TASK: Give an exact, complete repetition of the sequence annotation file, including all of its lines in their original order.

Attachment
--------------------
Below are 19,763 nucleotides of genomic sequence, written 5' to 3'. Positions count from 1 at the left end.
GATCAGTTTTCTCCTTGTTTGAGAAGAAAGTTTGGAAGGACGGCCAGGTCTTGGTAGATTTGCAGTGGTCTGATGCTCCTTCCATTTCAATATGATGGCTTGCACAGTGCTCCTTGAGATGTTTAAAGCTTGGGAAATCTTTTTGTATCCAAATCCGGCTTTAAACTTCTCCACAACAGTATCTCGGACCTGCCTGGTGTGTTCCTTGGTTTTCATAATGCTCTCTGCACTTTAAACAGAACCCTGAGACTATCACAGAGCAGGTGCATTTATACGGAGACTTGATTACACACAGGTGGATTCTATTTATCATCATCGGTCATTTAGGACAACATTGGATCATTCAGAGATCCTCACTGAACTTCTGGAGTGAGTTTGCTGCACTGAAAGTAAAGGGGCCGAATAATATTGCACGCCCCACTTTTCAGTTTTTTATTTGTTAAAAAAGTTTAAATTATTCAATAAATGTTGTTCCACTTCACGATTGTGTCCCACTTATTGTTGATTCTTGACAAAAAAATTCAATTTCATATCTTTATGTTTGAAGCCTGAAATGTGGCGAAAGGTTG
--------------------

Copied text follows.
Below are 19,763 nucleotides of genomic sequence, written 5' to 3'. Positions count from 1 at the left end.
GATCAGTTTTCTCCTTGTTTGAGAAGAAAGTTTGGAAGGACGGCCAGGTCTTGGTAGATTTGCAGTGGTCTGATGCTCCTTCCATTTCAATATGATGGCTTGCACAGTGCTCCTTGAGATGTTTAAAGCTTGGGAAATCTTTTTGTATCCAAATCCGGCTTTAAACTTCTCCACAACAGTATCTCGGACCTGCCTGGTGTGTTCCTTGGTTTTCATAATGCTCTCTGCACTTTAAACAGAACCCTGAGACTATCACAGAGCAGGTGCATTTATACGGAGACTTGATTACACACAGGTGGATTCTATTTATCATCATCGGTCATTTAGGACAACATTGGATCATTCAGAGATCCTCACTGAACTTCTGGAGTGAGTTTGCTGCACTGAAAGTAAAGGGGCCGAATAATATTGCACGCCCCACTTTTCAGTTTTTTATTTGTTAAAAAAGTTTAAATTATTCAATAAATGTTGTTCCACTTCACGATTGTGTCCCACTTATTGTTGATTCTTGACAAAAAAATTCAATTTCATATCTTTATGTTTGAAGCCTGAAATGTGGCGAAAGGTTG